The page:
To support Picture Gallery in Transformation: MCA Chicago at MASP, which is part of a series to bring works of art by non-Brazilian artists from the Museum of Contemporary Art Chicago’s collection to MASP for integration into the exhibition displays of MASP’s own collection.
Richard H. Driehaus Museum
To support Eternal Light: The Sacred Stained-Glass of Louis Comfort Tiffany, an exhibition that examines ecclesiastical windows created by Louis Comfort Tiffany and his workshops between 1880 and 1920. Commissioned by churches across the United States, these works—varying from intimate portraits to monumental triptychs—feature imagery drawn from the Christian religious tradition, illustrated in the figurative style contemporary to the time. A catalogue accompanies the exhibition.
Smithsonian American Art Museum and Renwick Gallery
To support Alexander von Humboldt and the United States: Art, Nature, and Culture, which positions Prussian naturalist’s Alexander von Humboldt’s ties to the United States as a crucial factor in the construction of American cultural identity and visual arts. The exhibition examines Humboldt’s century-long influence on five spheres of American cultural development: visual arts, sciences, literature, politics, and exploration. A catalogue accompanies the exhibition.
To support Nam June Paik: The Future is Now at all five venues: Tate Modern, Stedelijk Museum, Museum of Contemporary Art Chicago, San Francisco Museum of Modern Art, and National Gallery Singapore. The exhibition is the first of its scale to present the Korean American artist Nam June Paik as a key figure of the twentieth-century avant-garde movement. English- and Dutch-language catalogues accompany the exhibition.
Whitney Museum of American Art
To support The Impact of the Mexican Muralists on Artists in the United States, 1920-1950, which focuses on the impact of the “Mexican Vogue” on American art made between 1920 and
1950, a period defined by frequent travel of Mexican and American artists and intellectuals between the two countries. The exhibition brings together approximately 180 works by some 65 different artists from the United States and Mexico. A catalogue accompanies the exhibition, which will also be presented at the McNay Art Museum and the Detroit Institute of Arts.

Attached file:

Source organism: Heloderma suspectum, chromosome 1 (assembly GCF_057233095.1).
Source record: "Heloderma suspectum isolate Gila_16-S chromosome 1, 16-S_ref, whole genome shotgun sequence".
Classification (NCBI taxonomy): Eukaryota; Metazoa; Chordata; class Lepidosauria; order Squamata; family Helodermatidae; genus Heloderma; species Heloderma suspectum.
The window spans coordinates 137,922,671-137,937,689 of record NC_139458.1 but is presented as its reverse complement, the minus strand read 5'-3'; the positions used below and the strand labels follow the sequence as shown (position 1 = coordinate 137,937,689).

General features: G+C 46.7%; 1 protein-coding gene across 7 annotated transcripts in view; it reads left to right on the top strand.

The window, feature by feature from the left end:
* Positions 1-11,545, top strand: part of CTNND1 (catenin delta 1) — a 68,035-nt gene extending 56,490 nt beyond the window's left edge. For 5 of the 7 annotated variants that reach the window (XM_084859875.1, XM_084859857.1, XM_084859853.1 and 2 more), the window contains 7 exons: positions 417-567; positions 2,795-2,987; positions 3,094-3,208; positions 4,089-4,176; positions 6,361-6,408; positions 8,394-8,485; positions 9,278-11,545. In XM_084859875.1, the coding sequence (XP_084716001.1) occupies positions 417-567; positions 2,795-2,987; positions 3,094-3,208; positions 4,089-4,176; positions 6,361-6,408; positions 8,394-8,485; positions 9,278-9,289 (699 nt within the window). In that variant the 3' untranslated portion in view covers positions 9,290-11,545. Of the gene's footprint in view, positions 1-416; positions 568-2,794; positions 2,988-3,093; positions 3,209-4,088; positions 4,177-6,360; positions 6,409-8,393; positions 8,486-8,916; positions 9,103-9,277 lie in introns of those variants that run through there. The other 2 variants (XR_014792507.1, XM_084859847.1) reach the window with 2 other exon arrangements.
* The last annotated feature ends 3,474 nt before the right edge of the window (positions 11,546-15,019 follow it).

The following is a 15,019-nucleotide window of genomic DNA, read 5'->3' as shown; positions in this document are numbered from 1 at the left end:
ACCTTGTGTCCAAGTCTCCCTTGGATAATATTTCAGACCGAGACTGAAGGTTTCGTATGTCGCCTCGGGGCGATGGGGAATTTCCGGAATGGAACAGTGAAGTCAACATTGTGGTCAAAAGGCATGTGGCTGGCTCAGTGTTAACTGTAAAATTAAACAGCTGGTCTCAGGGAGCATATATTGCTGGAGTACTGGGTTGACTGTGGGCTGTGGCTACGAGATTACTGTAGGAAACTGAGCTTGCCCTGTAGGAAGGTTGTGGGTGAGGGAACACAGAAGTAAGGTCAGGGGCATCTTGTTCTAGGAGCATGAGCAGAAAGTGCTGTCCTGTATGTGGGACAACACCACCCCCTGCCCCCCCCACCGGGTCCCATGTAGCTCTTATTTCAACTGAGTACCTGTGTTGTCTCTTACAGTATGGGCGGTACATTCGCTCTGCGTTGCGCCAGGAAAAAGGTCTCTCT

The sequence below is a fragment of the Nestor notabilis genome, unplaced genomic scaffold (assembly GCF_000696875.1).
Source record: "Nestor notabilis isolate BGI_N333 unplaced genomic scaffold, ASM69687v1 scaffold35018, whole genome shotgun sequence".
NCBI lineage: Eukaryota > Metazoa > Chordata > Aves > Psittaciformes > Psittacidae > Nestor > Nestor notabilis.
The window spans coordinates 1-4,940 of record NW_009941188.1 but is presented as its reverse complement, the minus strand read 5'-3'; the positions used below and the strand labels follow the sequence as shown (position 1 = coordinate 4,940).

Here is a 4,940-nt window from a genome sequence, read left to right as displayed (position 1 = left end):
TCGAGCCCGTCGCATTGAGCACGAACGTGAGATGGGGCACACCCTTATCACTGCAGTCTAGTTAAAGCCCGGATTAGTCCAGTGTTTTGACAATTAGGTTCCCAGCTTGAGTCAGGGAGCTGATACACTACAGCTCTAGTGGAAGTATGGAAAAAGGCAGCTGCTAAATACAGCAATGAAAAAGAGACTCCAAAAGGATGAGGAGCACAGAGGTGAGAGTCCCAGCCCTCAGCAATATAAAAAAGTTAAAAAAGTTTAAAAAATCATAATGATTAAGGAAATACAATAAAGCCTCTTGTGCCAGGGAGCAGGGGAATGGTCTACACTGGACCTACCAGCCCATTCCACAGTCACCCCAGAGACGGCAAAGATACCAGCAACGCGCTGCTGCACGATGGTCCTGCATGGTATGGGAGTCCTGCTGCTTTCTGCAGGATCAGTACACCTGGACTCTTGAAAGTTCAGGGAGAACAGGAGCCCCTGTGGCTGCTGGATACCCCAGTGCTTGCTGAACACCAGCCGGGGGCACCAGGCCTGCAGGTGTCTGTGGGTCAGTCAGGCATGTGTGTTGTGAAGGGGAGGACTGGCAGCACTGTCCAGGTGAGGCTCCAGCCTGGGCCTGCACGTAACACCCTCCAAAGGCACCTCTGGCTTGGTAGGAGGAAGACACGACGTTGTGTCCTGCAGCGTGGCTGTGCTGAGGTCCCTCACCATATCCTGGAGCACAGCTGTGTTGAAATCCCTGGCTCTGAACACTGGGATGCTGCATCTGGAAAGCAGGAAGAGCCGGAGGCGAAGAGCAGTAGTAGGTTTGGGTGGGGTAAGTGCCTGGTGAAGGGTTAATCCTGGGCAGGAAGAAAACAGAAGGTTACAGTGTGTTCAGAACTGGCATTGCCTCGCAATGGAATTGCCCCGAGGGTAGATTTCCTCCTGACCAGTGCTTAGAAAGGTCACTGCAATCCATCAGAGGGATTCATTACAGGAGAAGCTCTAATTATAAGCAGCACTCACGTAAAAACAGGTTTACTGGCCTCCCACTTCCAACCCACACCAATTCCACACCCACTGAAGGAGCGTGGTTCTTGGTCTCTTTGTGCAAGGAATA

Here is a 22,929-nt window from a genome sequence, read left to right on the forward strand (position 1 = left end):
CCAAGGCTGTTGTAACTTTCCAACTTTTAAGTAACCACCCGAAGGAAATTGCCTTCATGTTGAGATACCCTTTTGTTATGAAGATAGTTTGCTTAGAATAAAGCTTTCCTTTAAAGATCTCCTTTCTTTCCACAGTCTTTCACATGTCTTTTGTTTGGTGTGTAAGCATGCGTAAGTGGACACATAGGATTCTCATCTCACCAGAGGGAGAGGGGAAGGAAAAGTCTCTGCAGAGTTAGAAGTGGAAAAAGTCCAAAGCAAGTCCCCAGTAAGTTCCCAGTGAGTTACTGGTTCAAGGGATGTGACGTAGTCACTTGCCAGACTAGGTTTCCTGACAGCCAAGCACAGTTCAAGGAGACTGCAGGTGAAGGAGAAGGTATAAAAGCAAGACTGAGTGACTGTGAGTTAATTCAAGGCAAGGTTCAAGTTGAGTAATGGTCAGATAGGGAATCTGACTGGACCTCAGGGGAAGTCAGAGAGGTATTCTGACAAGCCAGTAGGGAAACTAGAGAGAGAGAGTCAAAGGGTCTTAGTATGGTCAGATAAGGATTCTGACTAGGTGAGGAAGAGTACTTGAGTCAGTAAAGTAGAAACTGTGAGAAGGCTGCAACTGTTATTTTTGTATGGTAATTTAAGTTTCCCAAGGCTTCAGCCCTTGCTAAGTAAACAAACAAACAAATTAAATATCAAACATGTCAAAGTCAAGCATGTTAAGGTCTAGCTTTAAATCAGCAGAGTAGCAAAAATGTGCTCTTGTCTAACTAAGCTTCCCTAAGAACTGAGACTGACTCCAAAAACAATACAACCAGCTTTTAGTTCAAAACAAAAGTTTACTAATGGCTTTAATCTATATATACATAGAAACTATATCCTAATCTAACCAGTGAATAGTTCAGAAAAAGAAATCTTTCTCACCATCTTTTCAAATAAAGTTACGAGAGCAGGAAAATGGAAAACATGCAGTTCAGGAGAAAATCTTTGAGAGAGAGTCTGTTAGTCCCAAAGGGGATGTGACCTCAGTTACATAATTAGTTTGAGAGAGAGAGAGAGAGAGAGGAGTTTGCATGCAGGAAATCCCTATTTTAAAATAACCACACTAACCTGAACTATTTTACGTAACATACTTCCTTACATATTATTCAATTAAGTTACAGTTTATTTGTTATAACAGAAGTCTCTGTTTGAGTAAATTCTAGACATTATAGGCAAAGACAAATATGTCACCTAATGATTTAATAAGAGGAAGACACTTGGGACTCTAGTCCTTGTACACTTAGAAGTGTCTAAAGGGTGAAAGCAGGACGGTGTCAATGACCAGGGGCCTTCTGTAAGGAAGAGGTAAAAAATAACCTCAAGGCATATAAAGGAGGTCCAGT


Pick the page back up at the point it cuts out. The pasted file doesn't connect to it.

Yorkshire Sculpture Park
To support David Smith in Yorkshire, the largest exhibition on David Smith to take place in the United Kingdom outside of London. Smith was a key figure in the history of twentieth-century sculpture, and the exhibition includes approximately 40 sculptures, drawn from four decades, beginning with Smith’s earliest experimental works from the 1930s and ending with his large-scale sculptures of the 1960s, along with a selection of drawings. A catalogue accompanies the exhibition.
École Nationale Supérieure d’Arts de Paris- Cergy and the École Supérieure d’Art et de Design TALM-Angers, Art by Translation
To support “Mel Bochner on Translation,” a one-day symposium exploring the career and legacy of artist Mel Bochner, paying particular attention to how his work engages with linguistic and translation theories and highlighting the relationship between Bochner’s work and the theories of Jean-Paul Sartre, Jacques Derrida, Roland Barthes, Martin Heidegger, and Walter Benjamin.
Asian/Pacific/American Institute, New York University
To support “Activism and Diaspora: American Art Histories,” a program that brings together scholars from the overlapping fields of diasporic art and American art for a two-day workshop. The program expands the conception of American art to include activist art. It explores activist art produced by Asian American, Latinx, African American, Asian, and Indigenous artists, and also considers the ways in which art by some Asian American artists addresses domestic and global concerns.
Center for Italian Modern Art
To support “Methodologies of Exchange: MoMA’s Twentieth-Century Italian Art Exhibition (1949),” a program that examines the Museum of Modern Art’s 1949 exhibition Twentieth-Century Italian Art and how this shaped American artists’ views of Italian modernism. To study those involved in the MoMA show and those directly affected by its consequences, the program is divided into two main sections: the first half looking at the reception of Italian art and artists in the United States, and the second half focused on American artists.
Chicano Studies Research Center, University of California Los Angeles
To support “Art in the Global 18th–20th Centuries at California’s Missions: Expanding ‘American’ Art to Incorporate the Legacy of Conquest,” a two-and-a-half-day program that expands the view of American art to account for the art collections at California’s missions and the effects of conquest on Indigenous makers.